The sun setting across one of English football’s great industrial backdrops, “Chariots of Fire” playing across the public address system and Craig Bellamy putting a brave face on “God save the Queen”. They certainly all did their best to conjure up something Olympian, but now you see why Stuart Pearce has been so spiky about the Football Association not letting him get his hands on England’s elite for the Olympics.
In fairness, Pearce has had only two weeks to prepare this side, some of whom are only just back in training and many of whom are inexperienced, but his opposite number Mano Menzies’ powers of diplomacy were stretched when he was asked if Britain might be medal contenders.
“Some teams are more up to it than others,” Menzies said. “Team GB play a different style of football.”
Pearce will not be whipping the British nation into one of those frenzies which deluded us into imagining that Italy would be getting a hiding, less than a month ago. At times, you wondered why they didn’t select David Beckham and be done with it. A little razzmatazz is infinitely better than nothing at all.
The banner which hangs at the back of Middlesbrough’s East Stand summed up what Brazil had and Pearce’s side did not. “It’s in the Blood,” it reads and Menzies’ side, incredibly seeking their first Olympic gold in London, looked like a team with a mutual understanding even before they’d ironed out the roughspots and the jetlag.
Micah Richards is a player in whom Pearce has placed great faith. He would played at the European Championships had the Olympic team manager also taken the national side to Poland but he was part of a central defensive axis with West Ham United’s James Tomkins which looked deeply, deeply uncomfortable. The romance of Britain fielding a collective football team for the first time in 40 years evaporated when the indecision of those two gifted Neymar the kind of opportunity he dreams of. It’s gratifying to known that even players with £60m price tags can put the ball over from five yards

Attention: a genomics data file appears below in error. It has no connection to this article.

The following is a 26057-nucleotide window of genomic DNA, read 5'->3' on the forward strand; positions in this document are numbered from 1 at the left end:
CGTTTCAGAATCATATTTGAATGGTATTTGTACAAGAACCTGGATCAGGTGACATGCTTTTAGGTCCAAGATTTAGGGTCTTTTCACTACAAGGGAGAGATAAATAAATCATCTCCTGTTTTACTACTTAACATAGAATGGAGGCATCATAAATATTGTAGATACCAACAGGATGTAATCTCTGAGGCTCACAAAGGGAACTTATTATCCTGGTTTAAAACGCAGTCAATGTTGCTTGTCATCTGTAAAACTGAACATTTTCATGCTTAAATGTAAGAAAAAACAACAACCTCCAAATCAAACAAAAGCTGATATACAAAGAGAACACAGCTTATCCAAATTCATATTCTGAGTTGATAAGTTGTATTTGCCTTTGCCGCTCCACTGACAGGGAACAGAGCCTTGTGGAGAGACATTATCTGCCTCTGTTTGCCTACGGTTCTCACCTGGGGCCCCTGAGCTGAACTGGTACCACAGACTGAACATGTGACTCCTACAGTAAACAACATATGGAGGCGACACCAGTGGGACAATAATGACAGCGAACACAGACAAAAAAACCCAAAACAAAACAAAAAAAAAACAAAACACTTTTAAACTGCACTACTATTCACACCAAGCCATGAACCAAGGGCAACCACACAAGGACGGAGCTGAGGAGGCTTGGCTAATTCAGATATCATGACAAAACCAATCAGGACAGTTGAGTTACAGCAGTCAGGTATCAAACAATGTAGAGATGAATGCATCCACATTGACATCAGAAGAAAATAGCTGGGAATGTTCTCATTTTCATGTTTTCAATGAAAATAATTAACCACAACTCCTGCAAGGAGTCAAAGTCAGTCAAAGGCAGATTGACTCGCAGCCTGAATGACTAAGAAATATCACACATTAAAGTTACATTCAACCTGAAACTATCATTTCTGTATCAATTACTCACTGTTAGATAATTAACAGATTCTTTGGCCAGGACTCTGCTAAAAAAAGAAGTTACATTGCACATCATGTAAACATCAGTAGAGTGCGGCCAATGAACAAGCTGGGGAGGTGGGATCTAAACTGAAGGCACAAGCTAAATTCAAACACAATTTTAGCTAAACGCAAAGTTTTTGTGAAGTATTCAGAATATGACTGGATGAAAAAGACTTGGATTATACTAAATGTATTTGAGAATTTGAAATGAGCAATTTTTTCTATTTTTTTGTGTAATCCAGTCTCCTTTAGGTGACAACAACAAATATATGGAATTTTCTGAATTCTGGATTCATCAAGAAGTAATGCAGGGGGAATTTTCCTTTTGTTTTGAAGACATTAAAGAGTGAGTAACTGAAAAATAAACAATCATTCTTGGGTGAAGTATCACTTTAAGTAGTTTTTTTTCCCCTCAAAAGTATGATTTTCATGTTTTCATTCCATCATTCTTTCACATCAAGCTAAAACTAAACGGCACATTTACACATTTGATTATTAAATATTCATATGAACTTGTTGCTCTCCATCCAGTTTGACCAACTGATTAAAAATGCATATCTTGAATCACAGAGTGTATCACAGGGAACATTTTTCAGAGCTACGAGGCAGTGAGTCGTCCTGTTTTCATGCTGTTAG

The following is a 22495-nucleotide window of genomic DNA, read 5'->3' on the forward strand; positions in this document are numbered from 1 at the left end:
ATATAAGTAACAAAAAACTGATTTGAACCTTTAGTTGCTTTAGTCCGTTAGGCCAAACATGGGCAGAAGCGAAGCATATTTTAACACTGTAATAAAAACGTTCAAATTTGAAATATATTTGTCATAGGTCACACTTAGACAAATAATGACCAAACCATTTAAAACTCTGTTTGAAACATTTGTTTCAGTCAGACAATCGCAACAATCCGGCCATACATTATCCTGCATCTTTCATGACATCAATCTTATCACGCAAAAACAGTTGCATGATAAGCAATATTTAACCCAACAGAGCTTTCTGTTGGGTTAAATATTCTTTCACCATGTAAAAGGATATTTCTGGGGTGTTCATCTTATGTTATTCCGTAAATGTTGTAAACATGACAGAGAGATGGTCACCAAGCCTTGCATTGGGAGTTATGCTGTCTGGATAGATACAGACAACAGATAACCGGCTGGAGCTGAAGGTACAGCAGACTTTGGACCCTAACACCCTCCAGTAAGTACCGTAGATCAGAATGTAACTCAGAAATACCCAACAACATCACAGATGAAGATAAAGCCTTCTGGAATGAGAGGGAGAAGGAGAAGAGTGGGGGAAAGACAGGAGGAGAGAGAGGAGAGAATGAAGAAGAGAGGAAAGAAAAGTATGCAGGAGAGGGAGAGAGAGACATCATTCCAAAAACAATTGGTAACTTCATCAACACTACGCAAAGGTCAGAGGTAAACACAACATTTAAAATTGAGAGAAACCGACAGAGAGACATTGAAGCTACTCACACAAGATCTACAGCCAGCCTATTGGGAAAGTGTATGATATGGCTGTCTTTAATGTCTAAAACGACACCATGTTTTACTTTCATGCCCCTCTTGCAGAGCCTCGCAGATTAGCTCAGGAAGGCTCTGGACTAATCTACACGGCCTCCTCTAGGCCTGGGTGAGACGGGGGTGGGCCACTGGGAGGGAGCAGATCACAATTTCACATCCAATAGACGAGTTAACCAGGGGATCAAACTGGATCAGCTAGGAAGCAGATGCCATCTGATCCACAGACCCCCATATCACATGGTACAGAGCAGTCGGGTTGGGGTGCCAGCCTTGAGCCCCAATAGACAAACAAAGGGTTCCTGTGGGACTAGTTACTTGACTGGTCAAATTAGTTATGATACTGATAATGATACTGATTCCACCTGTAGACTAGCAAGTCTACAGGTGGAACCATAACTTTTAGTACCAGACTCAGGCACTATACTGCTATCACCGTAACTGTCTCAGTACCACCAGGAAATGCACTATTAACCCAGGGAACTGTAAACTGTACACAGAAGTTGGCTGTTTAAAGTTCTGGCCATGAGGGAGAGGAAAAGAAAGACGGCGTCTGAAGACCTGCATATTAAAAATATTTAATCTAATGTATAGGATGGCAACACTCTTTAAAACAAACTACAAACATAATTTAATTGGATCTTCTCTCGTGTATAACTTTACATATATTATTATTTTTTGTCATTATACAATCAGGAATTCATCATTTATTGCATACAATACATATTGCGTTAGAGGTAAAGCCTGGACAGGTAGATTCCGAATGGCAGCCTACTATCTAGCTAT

The defenders’ next calamity carried more significance: a collective dither from a 12th minute Oscar free kick and no-one was around to tend to Marcelo at the back post, who stooped to head the ball in.
If there was any hope that the Brazilians might not fancy a chilly Friday night beneath the chemical works, then it was dispelled in the remainder of a first half during which Rafael Barbosa was not required to use his hands. Richards popped up once in the Brazilian area, to power down a header from a free kick curled over from the right by Ryan Giggs, the captain. But it was cleared from danger and that was that.
Pearce should have ended the first half with 10 men, though it was perhaps the Olympic spirit that meant the desperate challenge with which Richards felled Hulk was not punished with a yellow card from the French referee Clement Turpin. Neymar sashayed up to dispatch the 34th minute penalty low to Jason Steele’s right.
Pearce made four half-time substitutions, withdrawing Daniel Sturridge who was being eased back as he recovers from viral meningitis and will be assessed this morning to see how he has come through.
“We will see how he settles overnight,” the manager said. Two of the players he introduced, Tottenham Hospur’s Steven Caulker, at centre back, and the Southampton midfielder Jack Cork, staked a claim to a future starting place. Joe Allen’s distribution was clean and precise at times. But there was no moment of magic, before or after Pearce withdrew Giggs for Aaron Ramsey – the one player you felt might have conjured something but who felt a tightening of his groin. “Whoever beats these will have a gold medal,” Pearce reflected of the Brazilians. They have probably been preparing for two or three years. We played extremely well out from the back and passed the ball reasonably well up to the final third.”
There will be more to shout about than this – and more than last night’s 24,000 fans to shout it – when Pearce’s players face the lesser threat of Senegal, who they ought to beat at Old Trafford on Thursday. By then, someone might also have thought up a song, because it is certainly difficult to know how to chant for Britain. But if anyone was in any doubt about it, we now know that Pearce will not have found the envelope marked “Olympic domination” by then.Reuse content